Upwards of 1,000 people showed up Tuesday for an open casting call in Bridgeport for Cuba Gooding Jr.’s latest project, said to be a film about the Underground Railroad, set in 1850.
And everyone had a purpose for being there — students looking for excitement, jobless and even homeless people hoping for a paycheck, local professionals wanting in on the action, actors armed with 8-by-10 head shots, plying for a break.
Among them was Henry Timberlake, a city resident who’s looking to end up on the silver screen, for sure, but also had a deeper motivation. As editor-in-chief for the African American Historical Association of Fairfield County, Timberlake was asked to help wrangle possible extras.
And wrangle he did, with so much gusto that he helped draw a crowd that tore through the entire supply of casting sheets hours before the open call ended.
Timberlake is also talking up the real local history of the Underground Railroad with Production One Inc., the Westlake Village, Cal. company that’s making the film. He’ll show them the Mary and Eliza Freeman Houses on Main street in the South End, built by free African Americans in the 19th century.
Absolutely, he said, that was part of the house-to-house network that gave an escape route to slaves from the South.
“It’s going to be a very educational movie, a big movie,” said Timberlake, one of the few hopefuls who wore a tie and jacket to the library.
His friend Omar Jones, an unemployed Bridgeport resident who’s worked in TV production, thanked Timberlake for passing the word about this opportunity.
For this city that’s seen better days, and for a state striving for and job-creating edge, this latest Hollywood feature film is exactly that — an opportunity.
A chance for millions of dollars to filter down to the star-struck extras, restaurants, film-crew freelancers and hotels across the state.
A chance for the state itself to build its resume of big-time films, now, finally, to long for buffs to rattle off all the names. For the state as a whole, the making of movies like this one is an event with many purposes, much like the reasons that lure all these would-be extras to wait on line in the large open space of a library room that was otherwise empty for renovations.
It is backed by a hefty tax credit that gives millions of dollars — up to 30 percent of eligible expenses to movie and TV production work done in Connecticut. For these hopefuls, though, it’s about grabbing that opportunity, not developing an industry.
“It’s kind of nerve-wracking a little bit,” said Alisha Smith, coordinator in a local high school for a program aimed at getting 11th graders to strive for college. “In my youth I wanted to be an actress.”
Casting director Judy Bouley, a diminutive 50-something with a huge presence even when hunched over her laptop, hears that a lot at open calls. But Smith, wearing a crimson Harvard t-shirt, hoping to attend that university for a Ph.D., has the look, the magic.
Bouley shot Smith’s tryout photo herself as two young male photographers worked with others nearby. Against a bare wall, she caressed Smith’s baby face and neck, told her the highlights in her big hair would have to go and asked, “Have you got the spare time you would need to come and be with us?”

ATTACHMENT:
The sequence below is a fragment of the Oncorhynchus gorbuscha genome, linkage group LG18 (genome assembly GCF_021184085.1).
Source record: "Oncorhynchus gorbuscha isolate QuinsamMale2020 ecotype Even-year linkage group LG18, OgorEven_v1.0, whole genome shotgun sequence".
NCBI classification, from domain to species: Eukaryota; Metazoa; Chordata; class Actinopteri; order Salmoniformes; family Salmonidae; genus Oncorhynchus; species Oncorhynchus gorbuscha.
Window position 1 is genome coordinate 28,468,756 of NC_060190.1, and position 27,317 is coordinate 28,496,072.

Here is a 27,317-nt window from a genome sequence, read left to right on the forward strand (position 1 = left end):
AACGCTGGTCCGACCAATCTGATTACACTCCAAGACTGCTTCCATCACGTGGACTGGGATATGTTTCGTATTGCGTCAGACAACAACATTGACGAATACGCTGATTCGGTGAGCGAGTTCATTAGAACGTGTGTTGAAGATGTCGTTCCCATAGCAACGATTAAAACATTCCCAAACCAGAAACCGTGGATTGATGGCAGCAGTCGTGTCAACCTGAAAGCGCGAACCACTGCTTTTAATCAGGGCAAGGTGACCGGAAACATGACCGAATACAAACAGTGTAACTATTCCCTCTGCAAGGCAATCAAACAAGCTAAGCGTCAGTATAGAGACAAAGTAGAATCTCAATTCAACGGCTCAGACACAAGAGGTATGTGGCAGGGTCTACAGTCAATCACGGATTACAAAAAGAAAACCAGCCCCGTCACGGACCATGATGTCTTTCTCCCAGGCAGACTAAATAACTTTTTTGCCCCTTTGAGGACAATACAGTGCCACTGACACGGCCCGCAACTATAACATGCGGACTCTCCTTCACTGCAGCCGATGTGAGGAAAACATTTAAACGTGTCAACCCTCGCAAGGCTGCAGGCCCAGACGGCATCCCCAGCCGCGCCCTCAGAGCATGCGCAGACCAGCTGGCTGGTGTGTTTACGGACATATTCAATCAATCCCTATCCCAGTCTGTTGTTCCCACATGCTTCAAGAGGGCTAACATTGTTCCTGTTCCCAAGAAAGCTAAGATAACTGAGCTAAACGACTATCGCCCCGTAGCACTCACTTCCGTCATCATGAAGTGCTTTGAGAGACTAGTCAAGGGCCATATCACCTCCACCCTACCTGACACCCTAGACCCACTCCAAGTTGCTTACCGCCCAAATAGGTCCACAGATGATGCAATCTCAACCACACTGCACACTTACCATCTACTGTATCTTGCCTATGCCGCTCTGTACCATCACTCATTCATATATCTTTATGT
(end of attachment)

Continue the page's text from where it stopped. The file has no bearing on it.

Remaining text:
A quick couple of shots and it’s done, same as all the rest. “Give me a kiss,” Bouley, pronounced boo-LAY, says to Smith. “Thank you for all you do in the world.”
Bouley keeps the shoots moving and manages the crush of information, all the while making sure of one thing: Her casting call is a positive experience for everyone.
“Fantastic,” she said of the outpouring of people. “Great faces, great attitudes. Some people experienced in the movie business, some not….Brendan, take one of those pizzas to our library folks….I’m thrilled we’re shooting in Connecticut.”
As with most Hollywood films in pre-production, details are guarded closely. Asked where the shooting will take place, Bouley responds, “It’s shooting throughout Connecticut…nothing’s locked in.”
Gooding is also executive director as well as the star. And according to the web site Shadow and Act, the working title is “Something Whispered.”
“Set in 1850, the story centers on a man named Samuel (Gooding), who attempts to free his family from the brutality of institutionalized slavery, intent on escaping from the tobacco plantation they have been forced to call their home for two generations,” according to the web site, devoted to African American film culture.
For serious prospects like Smith, Bouley makes sure the mood is real. After her shoot, Smith tells me Bouley asked her to imagine she was a slave whose two children were taken from her, sold. Smith herself has a 5-year-old.
“I can’t imagine it,” she said in a low voice.
The casting call is also serious business for striving professionals, among them Montgomery Lyons, of Somers, and Grace Marczewski, who drove down to Bridgeport together. They took acting classes at John Casablancas in Rocky Hill, and have appeared in commercials — for ESPN, Mountain Dew, Six Flags and the state of Connecticut.
Here, they are hoping against hope for actual speaking parts, which are not promised.
For them, the timing of the tax credits, which started in 2007, has been good. After five years, a profession is expanding here. “There’s definitely a lot of acting in Connecticut,” says Lyons, clear-speaking with a muscular look.
Bouley persuades me to fill out a form and stand for a shooting, saying I have the right face. I fill out lucky No. 952 and stand against that bare wall.
The casting calls continue Friday at the the Bradley Playhouse in Putnam, from 3 p.m. to 6 p.m., with the first hour for Screen Actors Guild and other professionals, according to the Bradley Playhouse Facebook page.
Anyone unable to make the casting call may email a current photo and contact information to firstname.lastname@example.org.